Wogging, the new buzzword in fitness language, blends two exercises, jogging and walking, together. Researches show that this form of activity helps the body preserve energy and reach your destination on time.

For some, wogging can be a step toward running. For some, its a workout all its own.

You can start at wogging and then go jogging and running. That is not my goal. I actually blend walks in my runs all the time. I run for a bit and then walk for a while.

For me, this is not a way to be able to run continuously, but an exercise form where I want to stay. Jog a little, then walk a little. The point is to exercise!

Wogging is a way to extend our ability to go farther with less energy.

Do you want to lose more weight than you would by just walking or by running? If so, maybe wogging is the exercise for you.

What is wogging

What is wogging and how do you do it? As the name suggests, wogging is moving at a pace that is more than a walk and less than a jog.

There are even two different ways to wog, so you can choose the one that’s right for you.

Two ways of wogging are there:

  • Steady wog
  • The variable wog.

The first way to wog is the “steady wog.” Merely walk at a quick pace swinging your hips as you go. You are not bouncing as you would at a jogging pace. In fact, you should concentrate on landing the heel of one foot while the other is still in the air.

One of your feet is always on the pavement so that there is no jarring to the body. It is similar to race walking, but not quite as fast.

Have you ever seen racewalkers? You will notice how they sway their hips, the majority of their movement is concentrated in the lower body. Swaying the hips both helps and allows for increased speed. Feel free to swing your arms as you wog along but exaggerated arm movements are not necessary.

The second way to wog is in an “intermittent” fashion. That is, you are constantly changing the pace at which you move along. You can stroll for a while, pick up speed, stroll again, then go very slowing.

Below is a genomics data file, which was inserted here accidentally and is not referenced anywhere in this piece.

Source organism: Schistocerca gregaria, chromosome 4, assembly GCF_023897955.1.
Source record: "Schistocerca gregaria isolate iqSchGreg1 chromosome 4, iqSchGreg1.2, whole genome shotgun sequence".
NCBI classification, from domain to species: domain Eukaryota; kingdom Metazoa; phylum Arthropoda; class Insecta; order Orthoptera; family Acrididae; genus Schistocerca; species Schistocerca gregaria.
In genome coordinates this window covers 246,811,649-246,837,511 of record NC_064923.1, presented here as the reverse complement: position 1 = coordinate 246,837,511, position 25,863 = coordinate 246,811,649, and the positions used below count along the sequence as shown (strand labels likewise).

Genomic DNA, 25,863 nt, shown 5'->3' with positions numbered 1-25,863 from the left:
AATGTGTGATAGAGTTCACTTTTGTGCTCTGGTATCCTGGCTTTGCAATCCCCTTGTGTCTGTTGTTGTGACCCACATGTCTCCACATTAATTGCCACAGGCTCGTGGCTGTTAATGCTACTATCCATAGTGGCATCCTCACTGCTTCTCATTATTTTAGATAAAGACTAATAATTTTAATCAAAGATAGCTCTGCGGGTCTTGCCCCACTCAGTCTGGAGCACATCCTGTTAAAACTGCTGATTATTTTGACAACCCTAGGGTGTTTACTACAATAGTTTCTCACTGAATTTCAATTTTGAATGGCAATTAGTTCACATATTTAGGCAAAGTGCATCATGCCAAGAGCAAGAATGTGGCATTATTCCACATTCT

The added benefit of the changing pace is that it fools your body into thinking more effort is needed. Eventually, the body sets its fat burning level at the highest pace. You may be going to all different levels of speed, but your body is revved to the highest it level it might need.

There are many benefits to wogging. Everyone knows that walking is an excellent exercise cause it’s fun and easy. But if you are just strolling the recommendation is that you keep at it for an hour. Lots of folks like to jog because it burns more calories. But that’s known to be tough on the joints and for some, it’s even painful.

Be a healthy person and exercise in moderation!

Whichever form of wogging you chose, you will get the best of both worlds. Wogging allows you go at your own pace, again and again. You’ll burn a lot more calories, without the wear and tear of jogging.

Next time you lace up those sneakers why not give wogging a try?

I’ve been wogging for years and wear a Fitbit fitness tracker during my work-outs. I can check the timer, which makes a big difference and helps me pace myself. Usually, I jog 4 minutes and then walk for 1 minute. Every 20 minutes or so, I do some extra exercise for a couple of minutes, and this helps break up the exercise routine.

For me wogging is a physical exercise, but it also has psychological and spiritual benefits. I am aware of the beauty around me and conscious of what I’m thinking and feeling. I can stare at the clouds, animals, and trees.

It’s not about distance or speed, or how hard you try. It’s about how much you enjoy it. Because if you don’t enjoy it, you’ll eventually stop.

Do something like this:

  • walk actively for a time and then accelerate into a run
  • once you get exhausted, and your pace drops, start walking again
  • walk until you recover enough to burst into another run
  • The distance you cover doesn’t matter, instead, set out for a certain length of time, say, half of an hour.
  • Three to four sessions per week will help you to lose weight

More about wogging:

webmd article – Born to Run-Walk?

Running With Walk Breaks: Benefits of Wogging